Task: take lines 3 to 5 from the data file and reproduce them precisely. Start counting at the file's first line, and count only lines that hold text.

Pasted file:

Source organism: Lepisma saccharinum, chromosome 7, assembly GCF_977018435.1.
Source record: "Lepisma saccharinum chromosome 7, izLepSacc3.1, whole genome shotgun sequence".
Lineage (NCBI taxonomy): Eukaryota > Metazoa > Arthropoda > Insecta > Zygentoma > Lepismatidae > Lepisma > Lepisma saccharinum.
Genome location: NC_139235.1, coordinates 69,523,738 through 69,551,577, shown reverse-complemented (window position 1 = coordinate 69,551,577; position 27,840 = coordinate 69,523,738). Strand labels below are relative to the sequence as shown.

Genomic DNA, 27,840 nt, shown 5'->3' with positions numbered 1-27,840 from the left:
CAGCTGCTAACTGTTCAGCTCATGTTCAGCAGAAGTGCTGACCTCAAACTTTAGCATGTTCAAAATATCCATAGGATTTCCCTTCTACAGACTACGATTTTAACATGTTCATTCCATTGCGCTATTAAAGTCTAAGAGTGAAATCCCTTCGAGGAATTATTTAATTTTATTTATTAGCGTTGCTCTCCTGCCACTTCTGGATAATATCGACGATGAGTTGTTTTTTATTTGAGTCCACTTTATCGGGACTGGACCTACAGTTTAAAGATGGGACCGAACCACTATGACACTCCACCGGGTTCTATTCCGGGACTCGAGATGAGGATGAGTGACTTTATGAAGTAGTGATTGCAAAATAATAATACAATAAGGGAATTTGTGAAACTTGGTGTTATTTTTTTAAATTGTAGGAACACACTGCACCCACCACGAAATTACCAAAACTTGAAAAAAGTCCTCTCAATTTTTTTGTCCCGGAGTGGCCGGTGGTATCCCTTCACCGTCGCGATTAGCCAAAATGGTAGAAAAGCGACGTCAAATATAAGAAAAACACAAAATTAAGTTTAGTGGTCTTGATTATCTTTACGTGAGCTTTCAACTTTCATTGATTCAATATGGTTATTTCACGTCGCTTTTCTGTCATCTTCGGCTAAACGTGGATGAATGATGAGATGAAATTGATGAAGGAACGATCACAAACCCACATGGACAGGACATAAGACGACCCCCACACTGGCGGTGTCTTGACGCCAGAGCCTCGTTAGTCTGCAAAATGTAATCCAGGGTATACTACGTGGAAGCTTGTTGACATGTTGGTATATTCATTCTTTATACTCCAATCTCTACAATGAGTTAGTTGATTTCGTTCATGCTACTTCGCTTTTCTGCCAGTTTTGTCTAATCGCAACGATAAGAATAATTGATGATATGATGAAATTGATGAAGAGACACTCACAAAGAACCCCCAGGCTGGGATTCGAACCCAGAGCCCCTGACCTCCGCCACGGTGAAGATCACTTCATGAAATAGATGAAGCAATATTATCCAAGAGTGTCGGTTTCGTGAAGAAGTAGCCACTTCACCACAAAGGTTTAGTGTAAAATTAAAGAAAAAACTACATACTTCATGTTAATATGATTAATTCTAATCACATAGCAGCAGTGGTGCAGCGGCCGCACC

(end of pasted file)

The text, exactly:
Lineage (NCBI taxonomy): Eukaryota > Metazoa > Arthropoda > Insecta > Zygentoma > Lepismatidae > Lepisma > Lepisma saccharinum.
Genome location: NC_139235.1, coordinates 69,523,738 through 69,551,577, shown reverse-complemented (window position 1 = coordinate 69,551,577; position 27,840 = coordinate 69,523,738). Strand labels below are relative to the sequence as shown.

Genomic DNA, 27,840 nt, shown 5'->3' with positions numbered 1-27,840 from the left: